Death Instinct?

Part 3 of book 2 of Ricoeur’s Freud and Philosophy examines the considerable perturbations to Freud’s views that resulted from his introduction of a “death instinct” in Beyond the Pleasure Principle. Ricoeur notes that Freud’s German is more literally “drive” rather than instinct, which seems to make fewer assumptions, and that Freud often refers to “death instincts” in the plural. He sees this phase of Freud’s work as involving a partial return to Freud’s youthful interest in a Romantic “philosophy of nature” like that of Goethe, from the more scientific orientation of his earlier work.

According to Ricoeur, the late Freud ends up proposing his own sort of Romantic philosophy of nature in opposition to the dominant “philosophy of consciousness”. Ricoeur notes that at this point Freud’s presentation becomes frankly speculative and increasingly tentative. Whereas The Interpretation of Dreams derived theory from clinical interpretation, the later work in part bases clinical interpretation on a new “mythology” of instincts. Three great questions arise: What is the death instinct? What is pleasure? And what is the “reality principle”?

It turns out that for the later Freud, “death instinct” is said in many ways. The idea originated from his questioning of his own previous view that the unconscious is uniformly governed by the “pleasure principle” — seeking pleasure and avoiding unpleasure — with pleasure understood as an ultimately physical decrease of tension. Investigating phenomena of obsessive repetition, Freud began to wonder if something even more primitive than the pleasure principle were involved, a sort of compulsive psychic conservatism.

Ricoeur says the initial presentation of the death instinct was largely in terms this sort of conservatism; only later did Freud begin to emphasize aggressive impulses. The death instinct can also be sublimated into negation that need not be related to any aggression. (Ricoeur reminds us that for Freud there is no negation in the unconscious, so this involves an expression through the ego.) It is also expressed in feelings of guilt, associated with the “cruelty” of the superego’s authoritarian “conscience” toward the ego. (The superego is said to be closer to the id than to the ego; it seems very far from a pure moral conscience, heavily weighed down with psychological baggage. Neither aggression nor a cruel superego seems “natural” to me; I would call them both phenomena of alienation.) Finally, there is a complex relation between the death instinct and the ego. An instinct for conservative self-preservation against change becomes interpreted as ultimately a desire to die in one’s own way.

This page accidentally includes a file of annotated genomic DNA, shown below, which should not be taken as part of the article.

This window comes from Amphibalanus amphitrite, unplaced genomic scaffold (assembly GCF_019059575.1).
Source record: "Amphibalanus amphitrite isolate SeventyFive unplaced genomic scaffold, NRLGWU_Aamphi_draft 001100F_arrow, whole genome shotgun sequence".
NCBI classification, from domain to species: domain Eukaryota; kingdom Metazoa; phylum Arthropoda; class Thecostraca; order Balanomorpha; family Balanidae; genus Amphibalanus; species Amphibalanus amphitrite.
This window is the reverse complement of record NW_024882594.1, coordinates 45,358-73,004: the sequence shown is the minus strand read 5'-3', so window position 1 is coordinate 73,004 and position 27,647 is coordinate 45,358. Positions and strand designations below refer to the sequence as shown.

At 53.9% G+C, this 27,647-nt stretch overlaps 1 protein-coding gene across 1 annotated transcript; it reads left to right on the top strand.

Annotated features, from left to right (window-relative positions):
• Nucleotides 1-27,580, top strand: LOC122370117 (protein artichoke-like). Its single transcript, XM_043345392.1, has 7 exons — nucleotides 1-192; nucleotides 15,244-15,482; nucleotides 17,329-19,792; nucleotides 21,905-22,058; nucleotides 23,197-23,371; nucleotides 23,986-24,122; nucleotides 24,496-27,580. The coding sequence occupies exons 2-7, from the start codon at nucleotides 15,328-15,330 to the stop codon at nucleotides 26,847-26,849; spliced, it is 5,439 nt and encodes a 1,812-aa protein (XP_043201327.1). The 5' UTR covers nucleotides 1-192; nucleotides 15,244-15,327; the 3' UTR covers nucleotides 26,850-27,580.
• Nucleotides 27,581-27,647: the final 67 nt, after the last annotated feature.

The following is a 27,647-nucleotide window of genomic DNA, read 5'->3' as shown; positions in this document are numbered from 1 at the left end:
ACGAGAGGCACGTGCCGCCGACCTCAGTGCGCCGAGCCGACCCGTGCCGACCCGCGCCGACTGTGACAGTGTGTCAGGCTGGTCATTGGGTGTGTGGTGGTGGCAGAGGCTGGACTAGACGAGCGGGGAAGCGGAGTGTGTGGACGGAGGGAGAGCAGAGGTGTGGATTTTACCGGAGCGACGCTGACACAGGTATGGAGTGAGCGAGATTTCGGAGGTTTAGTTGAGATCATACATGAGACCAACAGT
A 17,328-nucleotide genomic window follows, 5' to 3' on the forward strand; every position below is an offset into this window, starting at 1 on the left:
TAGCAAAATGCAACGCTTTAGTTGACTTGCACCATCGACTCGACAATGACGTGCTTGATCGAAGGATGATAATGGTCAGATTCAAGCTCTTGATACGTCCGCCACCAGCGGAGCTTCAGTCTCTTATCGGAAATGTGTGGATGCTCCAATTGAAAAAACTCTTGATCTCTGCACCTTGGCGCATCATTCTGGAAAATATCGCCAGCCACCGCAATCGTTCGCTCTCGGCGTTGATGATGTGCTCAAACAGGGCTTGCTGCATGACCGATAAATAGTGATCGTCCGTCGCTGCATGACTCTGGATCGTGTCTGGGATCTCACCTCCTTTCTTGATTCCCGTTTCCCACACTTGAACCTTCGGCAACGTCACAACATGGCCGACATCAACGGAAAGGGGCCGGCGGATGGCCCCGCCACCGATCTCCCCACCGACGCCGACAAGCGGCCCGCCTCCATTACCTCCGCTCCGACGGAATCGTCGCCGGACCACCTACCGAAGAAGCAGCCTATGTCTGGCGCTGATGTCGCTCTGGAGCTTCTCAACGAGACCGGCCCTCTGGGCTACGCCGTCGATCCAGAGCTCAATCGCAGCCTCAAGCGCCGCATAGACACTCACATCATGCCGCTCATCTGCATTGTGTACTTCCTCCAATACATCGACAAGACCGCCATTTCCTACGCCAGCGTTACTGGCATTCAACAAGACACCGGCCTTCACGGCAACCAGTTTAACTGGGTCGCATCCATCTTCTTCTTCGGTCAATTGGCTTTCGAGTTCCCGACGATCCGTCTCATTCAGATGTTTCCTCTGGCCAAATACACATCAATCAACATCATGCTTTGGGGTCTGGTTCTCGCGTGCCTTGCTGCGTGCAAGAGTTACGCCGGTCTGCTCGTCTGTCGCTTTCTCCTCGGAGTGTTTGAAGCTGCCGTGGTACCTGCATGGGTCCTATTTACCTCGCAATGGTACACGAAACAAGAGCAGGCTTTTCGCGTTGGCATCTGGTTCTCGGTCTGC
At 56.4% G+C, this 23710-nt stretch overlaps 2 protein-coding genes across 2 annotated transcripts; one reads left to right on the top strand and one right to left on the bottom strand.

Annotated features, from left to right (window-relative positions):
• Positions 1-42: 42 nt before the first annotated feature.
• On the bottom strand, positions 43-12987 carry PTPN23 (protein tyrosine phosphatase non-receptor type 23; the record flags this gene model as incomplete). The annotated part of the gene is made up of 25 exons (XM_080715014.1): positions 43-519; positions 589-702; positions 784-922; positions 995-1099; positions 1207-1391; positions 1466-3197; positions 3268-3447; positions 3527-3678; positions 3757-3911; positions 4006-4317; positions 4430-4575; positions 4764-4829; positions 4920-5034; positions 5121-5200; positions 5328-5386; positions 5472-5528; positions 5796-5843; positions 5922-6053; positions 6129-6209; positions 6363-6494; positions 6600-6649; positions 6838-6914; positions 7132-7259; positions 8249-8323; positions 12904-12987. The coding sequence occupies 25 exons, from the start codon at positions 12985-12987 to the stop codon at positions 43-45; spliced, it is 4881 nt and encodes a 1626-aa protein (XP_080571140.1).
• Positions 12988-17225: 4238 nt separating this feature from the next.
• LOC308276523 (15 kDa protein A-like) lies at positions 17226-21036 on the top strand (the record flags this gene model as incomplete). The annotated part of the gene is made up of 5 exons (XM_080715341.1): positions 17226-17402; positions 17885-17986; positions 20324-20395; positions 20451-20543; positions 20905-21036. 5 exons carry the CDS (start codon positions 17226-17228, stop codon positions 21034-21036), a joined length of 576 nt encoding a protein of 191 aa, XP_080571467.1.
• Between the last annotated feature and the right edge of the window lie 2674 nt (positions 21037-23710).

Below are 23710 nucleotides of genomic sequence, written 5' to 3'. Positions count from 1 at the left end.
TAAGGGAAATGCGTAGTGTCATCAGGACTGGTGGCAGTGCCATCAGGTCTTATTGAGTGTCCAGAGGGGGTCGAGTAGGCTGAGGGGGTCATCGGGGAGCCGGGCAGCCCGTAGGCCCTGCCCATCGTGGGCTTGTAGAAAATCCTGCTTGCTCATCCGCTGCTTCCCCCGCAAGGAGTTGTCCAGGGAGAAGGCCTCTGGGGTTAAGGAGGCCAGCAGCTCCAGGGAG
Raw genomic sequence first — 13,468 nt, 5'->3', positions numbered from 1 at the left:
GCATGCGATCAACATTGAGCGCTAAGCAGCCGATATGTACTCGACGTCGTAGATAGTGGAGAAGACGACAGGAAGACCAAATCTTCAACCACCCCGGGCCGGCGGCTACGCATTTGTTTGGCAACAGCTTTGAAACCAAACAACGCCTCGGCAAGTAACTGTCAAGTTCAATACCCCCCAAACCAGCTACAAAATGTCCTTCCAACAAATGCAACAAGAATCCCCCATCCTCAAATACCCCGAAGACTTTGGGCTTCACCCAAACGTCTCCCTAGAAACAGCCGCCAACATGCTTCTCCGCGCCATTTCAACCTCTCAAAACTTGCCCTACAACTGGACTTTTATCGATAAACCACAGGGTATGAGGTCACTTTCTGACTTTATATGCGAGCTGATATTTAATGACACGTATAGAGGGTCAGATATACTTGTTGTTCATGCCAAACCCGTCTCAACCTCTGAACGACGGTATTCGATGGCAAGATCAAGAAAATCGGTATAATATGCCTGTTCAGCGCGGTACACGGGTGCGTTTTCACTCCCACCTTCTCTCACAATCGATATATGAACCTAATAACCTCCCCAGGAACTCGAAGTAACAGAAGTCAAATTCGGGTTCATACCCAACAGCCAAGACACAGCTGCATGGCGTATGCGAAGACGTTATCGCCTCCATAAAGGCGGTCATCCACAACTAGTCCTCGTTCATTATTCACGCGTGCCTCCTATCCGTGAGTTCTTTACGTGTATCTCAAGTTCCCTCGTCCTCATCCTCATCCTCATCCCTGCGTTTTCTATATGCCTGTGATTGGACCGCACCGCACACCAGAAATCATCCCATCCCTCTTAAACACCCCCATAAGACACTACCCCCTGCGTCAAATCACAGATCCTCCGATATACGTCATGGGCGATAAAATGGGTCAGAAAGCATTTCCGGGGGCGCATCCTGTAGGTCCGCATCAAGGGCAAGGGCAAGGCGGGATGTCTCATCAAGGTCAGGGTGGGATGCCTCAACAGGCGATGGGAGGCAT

Freud’s notion of pleasure became increasingly ambiguous, as he began to emphasize cases in which a detour through unpleasure leads to a greater pleasure. This should not be too surprising; Plato and Aristotle already pointed the highly equivocal character of pleasure.